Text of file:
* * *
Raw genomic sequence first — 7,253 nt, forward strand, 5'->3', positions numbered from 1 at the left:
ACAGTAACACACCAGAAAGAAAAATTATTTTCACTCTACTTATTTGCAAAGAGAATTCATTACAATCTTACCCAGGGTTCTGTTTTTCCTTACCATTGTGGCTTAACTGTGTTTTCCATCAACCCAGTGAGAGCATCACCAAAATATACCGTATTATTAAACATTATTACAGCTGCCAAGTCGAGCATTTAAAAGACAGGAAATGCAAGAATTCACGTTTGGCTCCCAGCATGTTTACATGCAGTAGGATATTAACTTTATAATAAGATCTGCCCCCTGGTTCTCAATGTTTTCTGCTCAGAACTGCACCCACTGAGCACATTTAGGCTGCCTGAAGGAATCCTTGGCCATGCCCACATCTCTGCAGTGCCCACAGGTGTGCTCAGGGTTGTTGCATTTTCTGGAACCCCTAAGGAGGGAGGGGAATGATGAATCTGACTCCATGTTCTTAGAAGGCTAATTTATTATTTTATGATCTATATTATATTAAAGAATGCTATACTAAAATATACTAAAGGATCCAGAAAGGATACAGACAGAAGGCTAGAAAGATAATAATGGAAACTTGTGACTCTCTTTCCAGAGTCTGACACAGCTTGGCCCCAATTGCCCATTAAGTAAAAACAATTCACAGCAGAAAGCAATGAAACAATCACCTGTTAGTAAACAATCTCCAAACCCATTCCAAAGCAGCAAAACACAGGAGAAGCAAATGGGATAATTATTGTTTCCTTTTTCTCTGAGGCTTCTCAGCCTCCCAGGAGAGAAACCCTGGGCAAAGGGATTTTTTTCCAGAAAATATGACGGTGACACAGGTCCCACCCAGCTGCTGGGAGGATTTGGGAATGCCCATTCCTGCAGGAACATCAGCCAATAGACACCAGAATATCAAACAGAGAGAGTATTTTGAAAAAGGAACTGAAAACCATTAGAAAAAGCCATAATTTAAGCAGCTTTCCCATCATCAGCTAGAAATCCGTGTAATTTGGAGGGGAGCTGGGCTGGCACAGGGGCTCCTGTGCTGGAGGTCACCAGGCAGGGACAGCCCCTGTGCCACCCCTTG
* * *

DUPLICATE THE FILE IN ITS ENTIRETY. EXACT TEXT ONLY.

Raw genomic sequence first — 7,253 nt, forward strand, 5'->3', positions numbered from 1 at the left:
ACAGTAACACACCAGAAAGAAAAATTATTTTCACTCTACTTATTTGCAAAGAGAATTCATTACAATCTTACCCAGGGTTCTGTTTTTCCTTACCATTGTGGCTTAACTGTGTTTTCCATCAACCCAGTGAGAGCATCACCAAAATATACCGTATTATTAAACATTATTACAGCTGCCAAGTCGAGCATTTAAAAGACAGGAAATGCAAGAATTCACGTTTGGCTCCCAGCATGTTTACATGCAGTAGGATATTAACTTTATAATAAGATCTGCCCCCTGGTTCTCAATGTTTTCTGCTCAGAACTGCACCCACTGAGCACATTTAGGCTGCCTGAAGGAATCCTTGGCCATGCCCACATCTCTGCAGTGCCCACAGGTGTGCTCAGGGTTGTTGCATTTTCTGGAACCCCTAAGGAGGGAGGGGAATGATGAATCTGACTCCATGTTCTTAGAAGGCTAATTTATTATTTTATGATCTATATTATATTAAAGAATGCTATACTAAAATATACTAAAGGATCCAGAAAGGATACAGACAGAAGGCTAGAAAGATAATAATGGAAACTTGTGACTCTCTTTCCAGAGTCTGACACAGCTTGGCCCCAATTGCCCATTAAGTAAAAACAATTCACAGCAGAAAGCAATGAAACAATCACCTGTTAGTAAACAATCTCCAAACCCATTCCAAAGCAGCAAAACACAGGAGAAGCAAATGGGATAATTATTGTTTCCTTTTTCTCTGAGGCTTCTCAGCCTCCCAGGAGAGAAACCCTGGGCAAAGGGATTTTTTTCCAGAAAATATGACGGTGACACAGGTCCCACCCAGCTGCTGGGAGGATTTGGGAATGCCCATTCCTGCAGGAACATCAGCCAATAGACACCAGAATATCAAACAGAGAGAGTATTTTGAAAAAGGAACTGAAAACCATTAGAAAAAGCCATAATTTAAGCAGCTTTCCCATCATCAGCTAGAAATCCGTGTAATTTGGAGGGGAGCTGGGCTGGCACAGGGGCTCCTGTGCTGGAGGTCACCAGGCAGGGACAGCCCCTGTGCCACCCCTTG